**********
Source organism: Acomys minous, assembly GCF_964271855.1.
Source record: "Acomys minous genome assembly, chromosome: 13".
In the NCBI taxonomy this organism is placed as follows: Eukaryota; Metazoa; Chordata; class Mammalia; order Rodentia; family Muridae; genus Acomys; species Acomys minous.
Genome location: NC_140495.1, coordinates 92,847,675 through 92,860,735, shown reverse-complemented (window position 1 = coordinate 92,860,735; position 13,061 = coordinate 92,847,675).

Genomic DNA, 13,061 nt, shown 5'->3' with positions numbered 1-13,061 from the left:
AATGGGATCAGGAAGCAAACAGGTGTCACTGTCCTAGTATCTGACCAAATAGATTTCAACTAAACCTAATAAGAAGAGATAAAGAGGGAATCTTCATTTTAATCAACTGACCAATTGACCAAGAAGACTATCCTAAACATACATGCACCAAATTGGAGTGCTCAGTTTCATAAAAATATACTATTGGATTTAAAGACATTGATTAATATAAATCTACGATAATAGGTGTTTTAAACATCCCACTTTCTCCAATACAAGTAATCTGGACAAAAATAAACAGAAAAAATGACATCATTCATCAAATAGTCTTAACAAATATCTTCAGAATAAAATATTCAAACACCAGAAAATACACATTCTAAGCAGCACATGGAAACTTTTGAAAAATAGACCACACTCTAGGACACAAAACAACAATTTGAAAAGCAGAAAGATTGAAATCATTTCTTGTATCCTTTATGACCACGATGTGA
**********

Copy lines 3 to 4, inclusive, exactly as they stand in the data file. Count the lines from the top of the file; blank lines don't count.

In the NCBI taxonomy this organism is placed as follows: Eukaryota; Metazoa; Chordata; class Mammalia; order Rodentia; family Muridae; genus Acomys; species Acomys minous.
Genome location: NC_140495.1, coordinates 92,847,675 through 92,860,735, shown reverse-complemented (window position 1 = coordinate 92,860,735; position 13,061 = coordinate 92,847,675).